There’s talk about what if the U.S. had just done demonstrations of the bomb’s power over scheduled drop sites in the ocean. It’s not an absurd idea, and it’s discussed in the book, but the problem was that the bomb was in limited supply (2 of them at the time) and that it was not guaranteed to work—a problem that could severely limit the bluff. The allies had sent a warning about a great weapon which would cause great damage, though there’s no reason to believe that the warning would have been heeded, especially with so many deceived into thinking their country was doing spectacular (though the declining situation and food shortages should have suggested otherwise).

So the main alternative was many more bombing runs—which equally killed soldiers and civilians, and missed targets frequently. The book covers conditions of just why bombs don’t often hit the exact target when dropped thousands of feet up in the air. And there’s the issue of clouds that continually ruin the APs (aiming points).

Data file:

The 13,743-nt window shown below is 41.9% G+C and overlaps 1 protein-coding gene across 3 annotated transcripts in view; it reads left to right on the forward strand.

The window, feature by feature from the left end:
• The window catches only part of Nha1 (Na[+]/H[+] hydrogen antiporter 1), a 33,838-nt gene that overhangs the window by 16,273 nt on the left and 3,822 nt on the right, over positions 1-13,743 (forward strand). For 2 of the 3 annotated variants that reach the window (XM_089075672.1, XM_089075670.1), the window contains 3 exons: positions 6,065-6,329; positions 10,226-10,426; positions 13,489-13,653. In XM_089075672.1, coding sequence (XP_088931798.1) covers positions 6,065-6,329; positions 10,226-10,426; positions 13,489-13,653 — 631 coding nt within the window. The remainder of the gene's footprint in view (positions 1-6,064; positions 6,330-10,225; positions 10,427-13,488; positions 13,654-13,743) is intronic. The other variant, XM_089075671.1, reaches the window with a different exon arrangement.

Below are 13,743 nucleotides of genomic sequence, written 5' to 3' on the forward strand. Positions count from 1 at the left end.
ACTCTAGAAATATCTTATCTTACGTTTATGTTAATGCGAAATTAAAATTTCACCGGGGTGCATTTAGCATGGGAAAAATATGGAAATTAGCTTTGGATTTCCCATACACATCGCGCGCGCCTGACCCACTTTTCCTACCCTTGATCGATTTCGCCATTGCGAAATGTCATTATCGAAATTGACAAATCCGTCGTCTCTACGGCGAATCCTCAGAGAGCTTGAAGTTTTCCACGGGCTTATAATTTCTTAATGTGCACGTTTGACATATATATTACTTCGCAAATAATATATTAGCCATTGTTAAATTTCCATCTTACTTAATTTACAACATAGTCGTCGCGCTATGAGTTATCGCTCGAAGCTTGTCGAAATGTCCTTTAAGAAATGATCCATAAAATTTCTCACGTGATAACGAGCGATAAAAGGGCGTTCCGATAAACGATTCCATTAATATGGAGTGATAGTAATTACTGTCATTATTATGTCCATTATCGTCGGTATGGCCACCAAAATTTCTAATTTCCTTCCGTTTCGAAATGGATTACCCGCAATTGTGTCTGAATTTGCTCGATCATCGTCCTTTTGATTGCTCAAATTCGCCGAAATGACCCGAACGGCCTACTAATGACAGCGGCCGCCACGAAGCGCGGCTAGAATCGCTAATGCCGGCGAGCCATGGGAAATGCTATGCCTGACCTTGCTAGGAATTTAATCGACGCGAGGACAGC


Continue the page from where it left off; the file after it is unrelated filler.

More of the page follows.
A good deal of the high-ranking officials wanted the war over and saw the great bomb as the best solution. Obviously, scientists differed greatly in the matter, yet the war couldn’t continue forever, and the USS Indianapolis had just been sunk by a Japanese sub, with roughly 800 sailors dying from the results of the torpedo attack. As some of the deceased men were known personally by the ones working with the bomb, it certainly must have raised the desire to just drop the bomb and end the war and allow all to go home.